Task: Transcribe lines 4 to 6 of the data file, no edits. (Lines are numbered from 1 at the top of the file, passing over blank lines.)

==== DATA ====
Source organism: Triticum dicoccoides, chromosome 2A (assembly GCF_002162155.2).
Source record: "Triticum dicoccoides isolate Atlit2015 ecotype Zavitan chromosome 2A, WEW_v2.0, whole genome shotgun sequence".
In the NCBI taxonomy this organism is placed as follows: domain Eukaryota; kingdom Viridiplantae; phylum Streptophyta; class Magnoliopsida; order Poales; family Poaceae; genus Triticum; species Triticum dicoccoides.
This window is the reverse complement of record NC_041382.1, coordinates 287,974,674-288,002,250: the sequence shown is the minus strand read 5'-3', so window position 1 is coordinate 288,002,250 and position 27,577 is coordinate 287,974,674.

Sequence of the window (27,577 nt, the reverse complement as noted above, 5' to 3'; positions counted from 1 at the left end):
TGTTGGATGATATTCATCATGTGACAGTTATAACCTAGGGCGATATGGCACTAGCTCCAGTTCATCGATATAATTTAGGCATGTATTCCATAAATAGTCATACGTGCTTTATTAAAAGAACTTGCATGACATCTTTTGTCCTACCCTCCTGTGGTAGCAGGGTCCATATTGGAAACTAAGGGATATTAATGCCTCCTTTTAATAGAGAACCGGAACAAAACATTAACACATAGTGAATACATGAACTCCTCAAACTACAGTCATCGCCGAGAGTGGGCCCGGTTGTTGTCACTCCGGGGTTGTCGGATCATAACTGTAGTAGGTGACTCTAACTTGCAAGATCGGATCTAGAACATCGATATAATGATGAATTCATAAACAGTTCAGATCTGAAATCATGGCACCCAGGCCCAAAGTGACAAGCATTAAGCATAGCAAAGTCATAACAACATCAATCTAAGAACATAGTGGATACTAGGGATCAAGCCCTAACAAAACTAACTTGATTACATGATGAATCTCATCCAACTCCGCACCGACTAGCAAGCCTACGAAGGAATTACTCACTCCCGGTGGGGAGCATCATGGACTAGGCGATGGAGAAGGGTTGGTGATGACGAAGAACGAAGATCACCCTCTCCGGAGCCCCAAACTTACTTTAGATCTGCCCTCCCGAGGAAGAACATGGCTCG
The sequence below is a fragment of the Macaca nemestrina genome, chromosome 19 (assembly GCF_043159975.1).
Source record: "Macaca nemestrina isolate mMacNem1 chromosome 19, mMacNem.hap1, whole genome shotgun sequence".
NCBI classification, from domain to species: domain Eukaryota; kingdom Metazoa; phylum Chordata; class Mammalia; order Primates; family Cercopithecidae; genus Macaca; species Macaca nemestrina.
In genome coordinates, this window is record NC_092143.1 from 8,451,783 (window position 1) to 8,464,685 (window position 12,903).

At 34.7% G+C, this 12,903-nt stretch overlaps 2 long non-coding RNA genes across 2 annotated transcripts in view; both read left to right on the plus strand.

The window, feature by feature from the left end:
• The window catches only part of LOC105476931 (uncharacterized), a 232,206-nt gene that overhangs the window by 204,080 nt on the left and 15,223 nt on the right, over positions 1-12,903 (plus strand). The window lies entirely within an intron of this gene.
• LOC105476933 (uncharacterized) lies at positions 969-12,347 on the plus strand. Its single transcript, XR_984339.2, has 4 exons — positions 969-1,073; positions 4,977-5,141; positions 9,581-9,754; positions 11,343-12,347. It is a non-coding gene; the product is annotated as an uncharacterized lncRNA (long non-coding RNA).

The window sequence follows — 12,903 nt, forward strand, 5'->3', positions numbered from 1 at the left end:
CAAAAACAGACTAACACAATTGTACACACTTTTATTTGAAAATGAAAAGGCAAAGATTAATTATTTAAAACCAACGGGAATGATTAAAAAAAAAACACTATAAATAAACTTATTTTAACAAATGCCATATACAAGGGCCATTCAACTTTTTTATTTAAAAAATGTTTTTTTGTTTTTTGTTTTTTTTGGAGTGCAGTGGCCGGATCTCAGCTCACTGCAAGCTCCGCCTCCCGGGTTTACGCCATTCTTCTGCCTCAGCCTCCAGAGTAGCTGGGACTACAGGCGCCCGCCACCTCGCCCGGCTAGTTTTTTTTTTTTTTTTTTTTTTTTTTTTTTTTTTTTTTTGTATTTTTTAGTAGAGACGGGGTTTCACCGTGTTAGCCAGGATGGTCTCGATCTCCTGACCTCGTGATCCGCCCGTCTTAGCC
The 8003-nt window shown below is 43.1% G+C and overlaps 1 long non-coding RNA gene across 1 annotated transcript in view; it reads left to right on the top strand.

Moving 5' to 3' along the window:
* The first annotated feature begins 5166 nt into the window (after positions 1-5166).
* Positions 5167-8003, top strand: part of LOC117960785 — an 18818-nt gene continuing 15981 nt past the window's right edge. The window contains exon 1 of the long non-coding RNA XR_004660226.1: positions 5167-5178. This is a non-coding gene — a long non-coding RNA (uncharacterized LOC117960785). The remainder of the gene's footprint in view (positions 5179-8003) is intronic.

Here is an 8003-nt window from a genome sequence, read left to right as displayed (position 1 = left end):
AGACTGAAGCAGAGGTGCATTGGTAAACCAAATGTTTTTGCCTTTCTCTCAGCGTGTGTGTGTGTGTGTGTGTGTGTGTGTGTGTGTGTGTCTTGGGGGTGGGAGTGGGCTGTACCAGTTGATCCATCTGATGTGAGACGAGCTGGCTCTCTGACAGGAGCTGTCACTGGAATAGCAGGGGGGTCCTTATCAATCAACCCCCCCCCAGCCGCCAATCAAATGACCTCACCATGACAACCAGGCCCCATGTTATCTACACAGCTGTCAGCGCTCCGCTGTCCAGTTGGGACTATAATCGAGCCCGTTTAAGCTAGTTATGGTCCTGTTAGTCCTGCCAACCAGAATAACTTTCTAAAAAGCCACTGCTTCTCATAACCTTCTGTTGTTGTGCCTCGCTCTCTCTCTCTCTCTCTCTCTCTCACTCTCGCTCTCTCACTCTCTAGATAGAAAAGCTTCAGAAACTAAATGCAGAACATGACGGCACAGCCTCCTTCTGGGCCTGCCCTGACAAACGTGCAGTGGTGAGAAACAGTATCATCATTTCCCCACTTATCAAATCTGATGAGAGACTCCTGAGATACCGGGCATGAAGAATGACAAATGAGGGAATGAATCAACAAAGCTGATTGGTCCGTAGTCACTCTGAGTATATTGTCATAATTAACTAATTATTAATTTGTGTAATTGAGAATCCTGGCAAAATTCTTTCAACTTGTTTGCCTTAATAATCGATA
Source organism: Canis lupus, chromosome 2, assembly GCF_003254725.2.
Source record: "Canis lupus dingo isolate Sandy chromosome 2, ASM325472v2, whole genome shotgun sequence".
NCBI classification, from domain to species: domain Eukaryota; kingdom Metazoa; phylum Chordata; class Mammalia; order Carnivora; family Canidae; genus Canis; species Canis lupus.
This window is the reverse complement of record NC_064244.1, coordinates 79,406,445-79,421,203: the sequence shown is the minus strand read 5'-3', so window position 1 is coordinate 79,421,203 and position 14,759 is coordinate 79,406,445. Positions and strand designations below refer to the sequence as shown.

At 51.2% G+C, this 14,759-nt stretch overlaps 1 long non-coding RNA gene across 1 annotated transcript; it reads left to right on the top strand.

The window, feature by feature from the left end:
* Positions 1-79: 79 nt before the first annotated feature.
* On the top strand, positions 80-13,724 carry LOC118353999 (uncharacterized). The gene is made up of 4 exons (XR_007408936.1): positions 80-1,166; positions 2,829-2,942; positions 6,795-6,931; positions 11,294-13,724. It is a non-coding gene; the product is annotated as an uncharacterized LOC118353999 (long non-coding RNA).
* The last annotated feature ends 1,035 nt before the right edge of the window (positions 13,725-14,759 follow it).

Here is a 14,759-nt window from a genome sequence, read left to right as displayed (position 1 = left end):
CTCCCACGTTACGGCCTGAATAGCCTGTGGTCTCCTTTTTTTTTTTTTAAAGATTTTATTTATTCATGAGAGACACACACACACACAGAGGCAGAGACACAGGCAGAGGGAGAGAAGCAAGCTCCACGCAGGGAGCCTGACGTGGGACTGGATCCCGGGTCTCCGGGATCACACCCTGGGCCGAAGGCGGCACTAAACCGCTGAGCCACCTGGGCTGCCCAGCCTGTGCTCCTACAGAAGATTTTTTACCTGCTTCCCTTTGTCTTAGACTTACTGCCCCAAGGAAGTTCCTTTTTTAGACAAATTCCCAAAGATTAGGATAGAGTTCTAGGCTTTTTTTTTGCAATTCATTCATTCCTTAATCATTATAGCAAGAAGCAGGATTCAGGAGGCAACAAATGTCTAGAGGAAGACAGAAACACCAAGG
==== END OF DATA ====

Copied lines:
This window is the reverse complement of record NC_041382.1, coordinates 287,974,674-288,002,250: the sequence shown is the minus strand read 5'-3', so window position 1 is coordinate 288,002,250 and position 27,577 is coordinate 287,974,674.

Sequence of the window (27,577 nt, the reverse complement as noted above, 5' to 3'; positions counted from 1 at the left end):
TGTTGGATGATATTCATCATGTGACAGTTATAACCTAGGGCGATATGGCACTAGCTCCAGTTCATCGATATAATTTAGGCATGTATTCCATAAATAGTCATACGTGCTTTATTAAAAGAACTTGCATGACATCTTTTGTCCTACCCTCCTGTGGTAGCAGGGTCCATATTGGAAACTAAGGGATATTAATGCCTCCTTTTAATAGAGAACCGGAACAAAACATTAACACATAGTGAATACATGAACTCCTCAAACTACAGTCATCGCCGAGAGTGGGCCCGGTTGTTGTCACTCCGGGGTTGTCGGATCATAACTGTAGTAGGTGACTCTAACTTGCAAGATCGGATCTAGAACATCGATATAATGATGAATTCATAAACAGTTCAGATCTGAAATCATGGCACCCAGGCCCAAAGTGACAAGCATTAAGCATAGCAAAGTCATAACAACATCAATCTAAGAACATAGTGGATACTAGGGATCAAGCCCTAACAAAACTAACTTGATTACATGATGAATCTCATCCAACTCCGCACCGACTAGCAAGCCTACGAAGGAATTACTCACTCCCGGTGGGGAGCATCATGGACTAGGCGATGGAGAAGGGTTGGTGATGACGAAGAACGAAGATCACCCTCTCCGGAGCCCCAAACTTACTTTAGATCTGCCCTCCCGAGGAAGAACATGGCTCG